Old Oswestry Hillfort – this spectacular, dramatic & mysterious 3,000-year-old hill fort marks the beginning of one of Britain’s oldest settlements, Oswestry. Old Oswestry was built and occupied during the Iron Age (800 BC to AD 43) and is one of the best-preserved hill forts in Britain. It is on the outskirts of town and a short climb will reward you with views of both the town and the county of Shropshire.
It is a mythical place, said to have been the birthplace of King Arthur’s Queen Guinevere. Bring your imagination and think of the battles that might once have been here. Visit in Spring to see the carpet of bluebells or anytime to see the wildlife and all of Shropshire.
The site is just north of Oswestry, accessible from Llwyn Road, sat nav SY11 1EW. Free entry, open any reasonable time during daylight hours. Note: Animals graze on the hillfort, so watch out for the notices and ensure dogs are kept under control.
During the Iron Age, Britain was divided into numerous tribal territories, and the hill fort was probably a stronghold and principal settlement for one of these. A fine example of a ‘multi-vallate’ or multiple rampart hill fort, it is one of a dense band of hill forts in eastern Wales and the Marches. It remained in use for almost 1,000 years. The Hill fort, known as Caer Ogyrfan after King Arthur’s father in law, is said to be the birthplace of Queen Ganhumara, or Guinevere. It is also believed to have been the site for the final battle of the Powys king Cynddylan, the last descendant of King Arthur to rule in Shropshire.
Much of the information about the site comes from excavations conducted in 1939 by William Varley, but only published in the 1990s. Varley’s excavations showed that the complex defensive ramparts that surround the hill fort were not built at the same time and that there were four distinct phases in their development. These banks and ditches would have been formidable obstacles to any attacker, but they may also have been built for the purposes of display, with their dramatic appearance symbolising the dominance and power of the hill fort and its inhabitants. People used the hilltop from the Neolithic period through to Roman times, but the main settlements here date to the later Bronze Age and Iron Age (from about 1000 BC to AD 43).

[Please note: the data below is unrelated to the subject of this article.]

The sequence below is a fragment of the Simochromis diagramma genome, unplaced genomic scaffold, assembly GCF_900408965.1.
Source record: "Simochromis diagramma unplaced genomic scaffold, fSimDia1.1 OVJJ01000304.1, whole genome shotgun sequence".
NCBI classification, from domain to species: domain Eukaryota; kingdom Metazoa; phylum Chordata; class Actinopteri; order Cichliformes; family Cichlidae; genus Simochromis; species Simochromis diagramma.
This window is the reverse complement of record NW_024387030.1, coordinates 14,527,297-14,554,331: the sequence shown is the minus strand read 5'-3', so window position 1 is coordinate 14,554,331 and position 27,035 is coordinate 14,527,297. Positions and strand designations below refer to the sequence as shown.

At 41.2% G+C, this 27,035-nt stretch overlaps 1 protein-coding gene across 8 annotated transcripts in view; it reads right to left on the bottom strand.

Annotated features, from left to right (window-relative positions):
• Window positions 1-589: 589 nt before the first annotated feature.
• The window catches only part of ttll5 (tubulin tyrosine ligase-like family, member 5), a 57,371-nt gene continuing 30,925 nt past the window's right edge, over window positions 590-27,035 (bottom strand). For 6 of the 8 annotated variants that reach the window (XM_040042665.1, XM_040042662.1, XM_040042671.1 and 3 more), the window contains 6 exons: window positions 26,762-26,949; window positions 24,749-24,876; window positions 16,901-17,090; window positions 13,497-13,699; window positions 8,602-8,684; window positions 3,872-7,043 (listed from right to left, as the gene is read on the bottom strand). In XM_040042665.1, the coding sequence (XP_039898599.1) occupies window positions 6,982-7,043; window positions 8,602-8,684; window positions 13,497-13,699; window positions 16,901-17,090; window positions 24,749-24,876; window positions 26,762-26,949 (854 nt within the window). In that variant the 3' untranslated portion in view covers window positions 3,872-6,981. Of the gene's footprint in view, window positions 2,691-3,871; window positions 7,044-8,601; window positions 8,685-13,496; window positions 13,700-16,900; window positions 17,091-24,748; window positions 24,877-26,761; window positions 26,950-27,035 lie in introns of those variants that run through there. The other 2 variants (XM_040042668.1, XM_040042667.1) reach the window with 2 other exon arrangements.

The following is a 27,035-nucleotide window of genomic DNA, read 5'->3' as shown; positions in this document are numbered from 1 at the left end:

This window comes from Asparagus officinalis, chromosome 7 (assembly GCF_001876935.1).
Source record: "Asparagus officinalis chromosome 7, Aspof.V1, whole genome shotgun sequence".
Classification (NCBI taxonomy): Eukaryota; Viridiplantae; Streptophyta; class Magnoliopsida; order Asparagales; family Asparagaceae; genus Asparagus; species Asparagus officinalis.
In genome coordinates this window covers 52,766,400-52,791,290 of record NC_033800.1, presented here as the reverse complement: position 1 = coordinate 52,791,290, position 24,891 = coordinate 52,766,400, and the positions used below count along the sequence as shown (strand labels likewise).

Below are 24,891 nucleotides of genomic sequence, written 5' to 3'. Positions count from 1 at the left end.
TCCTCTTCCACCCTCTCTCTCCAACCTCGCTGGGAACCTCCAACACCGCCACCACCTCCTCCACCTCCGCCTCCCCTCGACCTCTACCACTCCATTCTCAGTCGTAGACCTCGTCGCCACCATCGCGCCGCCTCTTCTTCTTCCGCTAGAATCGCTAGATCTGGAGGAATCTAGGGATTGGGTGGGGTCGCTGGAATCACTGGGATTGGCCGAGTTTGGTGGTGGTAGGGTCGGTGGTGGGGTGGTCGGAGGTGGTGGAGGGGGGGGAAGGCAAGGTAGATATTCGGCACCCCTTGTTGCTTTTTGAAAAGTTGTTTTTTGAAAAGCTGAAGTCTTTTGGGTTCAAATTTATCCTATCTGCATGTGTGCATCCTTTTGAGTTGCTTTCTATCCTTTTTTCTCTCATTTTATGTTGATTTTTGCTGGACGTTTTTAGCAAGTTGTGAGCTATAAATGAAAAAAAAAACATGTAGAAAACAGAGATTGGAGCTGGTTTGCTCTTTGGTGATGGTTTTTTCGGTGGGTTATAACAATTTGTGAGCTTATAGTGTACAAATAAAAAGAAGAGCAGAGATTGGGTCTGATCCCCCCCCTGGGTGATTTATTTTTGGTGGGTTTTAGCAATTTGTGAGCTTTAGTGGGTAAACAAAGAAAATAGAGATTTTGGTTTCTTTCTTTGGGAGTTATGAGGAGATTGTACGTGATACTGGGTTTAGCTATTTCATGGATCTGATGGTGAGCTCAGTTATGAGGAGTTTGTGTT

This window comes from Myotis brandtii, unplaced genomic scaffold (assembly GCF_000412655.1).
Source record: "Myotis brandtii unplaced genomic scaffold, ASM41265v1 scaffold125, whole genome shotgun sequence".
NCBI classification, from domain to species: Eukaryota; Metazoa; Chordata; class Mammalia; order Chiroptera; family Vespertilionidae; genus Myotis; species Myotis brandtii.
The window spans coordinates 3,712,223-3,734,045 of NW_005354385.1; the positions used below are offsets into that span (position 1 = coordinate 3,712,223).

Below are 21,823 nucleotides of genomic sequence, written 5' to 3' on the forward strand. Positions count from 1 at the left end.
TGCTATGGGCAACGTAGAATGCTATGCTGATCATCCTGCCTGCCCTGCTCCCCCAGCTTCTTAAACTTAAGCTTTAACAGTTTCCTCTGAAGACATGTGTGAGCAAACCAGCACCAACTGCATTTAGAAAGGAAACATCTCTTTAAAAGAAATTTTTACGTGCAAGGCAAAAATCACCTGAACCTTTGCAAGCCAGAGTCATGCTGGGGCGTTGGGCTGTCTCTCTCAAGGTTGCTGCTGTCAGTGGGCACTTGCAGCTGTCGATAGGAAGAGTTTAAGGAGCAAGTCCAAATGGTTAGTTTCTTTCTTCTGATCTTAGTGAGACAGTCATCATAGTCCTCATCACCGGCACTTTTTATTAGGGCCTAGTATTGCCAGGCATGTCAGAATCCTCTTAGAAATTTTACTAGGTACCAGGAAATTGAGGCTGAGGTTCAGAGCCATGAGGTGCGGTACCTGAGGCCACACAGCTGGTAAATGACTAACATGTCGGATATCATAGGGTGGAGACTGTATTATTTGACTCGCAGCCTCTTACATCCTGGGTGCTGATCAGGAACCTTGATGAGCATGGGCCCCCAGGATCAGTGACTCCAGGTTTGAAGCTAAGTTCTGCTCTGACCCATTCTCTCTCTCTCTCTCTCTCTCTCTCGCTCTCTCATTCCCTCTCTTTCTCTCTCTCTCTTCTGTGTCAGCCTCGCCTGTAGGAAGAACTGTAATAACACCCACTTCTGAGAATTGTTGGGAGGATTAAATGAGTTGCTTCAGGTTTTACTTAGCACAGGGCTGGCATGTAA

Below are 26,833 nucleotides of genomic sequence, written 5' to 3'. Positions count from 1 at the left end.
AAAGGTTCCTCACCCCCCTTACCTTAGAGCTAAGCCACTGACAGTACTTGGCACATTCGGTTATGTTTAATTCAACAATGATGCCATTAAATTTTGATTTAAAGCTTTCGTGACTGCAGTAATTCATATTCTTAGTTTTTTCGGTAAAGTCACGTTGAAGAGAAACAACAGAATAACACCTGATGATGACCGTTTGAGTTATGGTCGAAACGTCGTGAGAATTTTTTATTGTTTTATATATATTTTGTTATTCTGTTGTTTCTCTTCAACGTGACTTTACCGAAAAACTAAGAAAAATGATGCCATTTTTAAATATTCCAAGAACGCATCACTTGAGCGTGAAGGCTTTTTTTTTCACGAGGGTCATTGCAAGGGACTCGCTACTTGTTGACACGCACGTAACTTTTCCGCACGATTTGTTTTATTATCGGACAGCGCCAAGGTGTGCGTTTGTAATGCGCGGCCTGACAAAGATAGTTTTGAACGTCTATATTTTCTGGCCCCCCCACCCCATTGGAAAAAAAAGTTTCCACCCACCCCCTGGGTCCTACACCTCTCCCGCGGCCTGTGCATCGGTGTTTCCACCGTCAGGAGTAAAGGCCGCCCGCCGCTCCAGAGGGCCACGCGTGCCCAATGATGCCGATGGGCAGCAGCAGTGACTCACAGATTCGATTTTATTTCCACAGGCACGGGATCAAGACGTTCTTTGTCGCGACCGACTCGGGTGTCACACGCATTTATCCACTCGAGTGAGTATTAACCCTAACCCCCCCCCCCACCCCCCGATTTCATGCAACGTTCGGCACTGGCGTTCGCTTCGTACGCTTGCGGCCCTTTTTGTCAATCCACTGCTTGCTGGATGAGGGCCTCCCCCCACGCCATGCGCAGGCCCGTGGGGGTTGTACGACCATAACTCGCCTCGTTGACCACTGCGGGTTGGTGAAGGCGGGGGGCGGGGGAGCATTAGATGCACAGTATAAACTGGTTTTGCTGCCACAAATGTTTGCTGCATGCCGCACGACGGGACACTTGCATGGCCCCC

After the hill fort had been abandoned it was incorporated into an earthwork known as Wat’s Dyke. Wat’s Dyke is one of a number of linear earthworks in the Welsh borders, and is similar to the longer Offa’s Dyke. This was probably built by King Offa in the 8th century to separate his Anglo-Saxon kingdom of Mercia from the British kingdoms in Wales. Unlike Offa, ‘Wat’ is not a known historical figure and recent dating evidence suggests that Wat’s Dyke was probably built some time before Offa’s Dyke. It may have been an earlier border between the Anglo-Saxon and British population, or perhaps it defined the western boundary of a now forgotten kingdom which ruled the Shropshire/Cheshire area in the post-Roman period.
During the First World War the hill fort was used as a military training area for troops based at the nearby Park Hall camp. The poet Wilfred Owen, who was born in Oswestry town, completed his army training here. Trenches were dug and the use of explosives created shallow craters that are sometimes mistaken for archaeological features. Much of the archaeology of the interior of the fort was damaged at this time.
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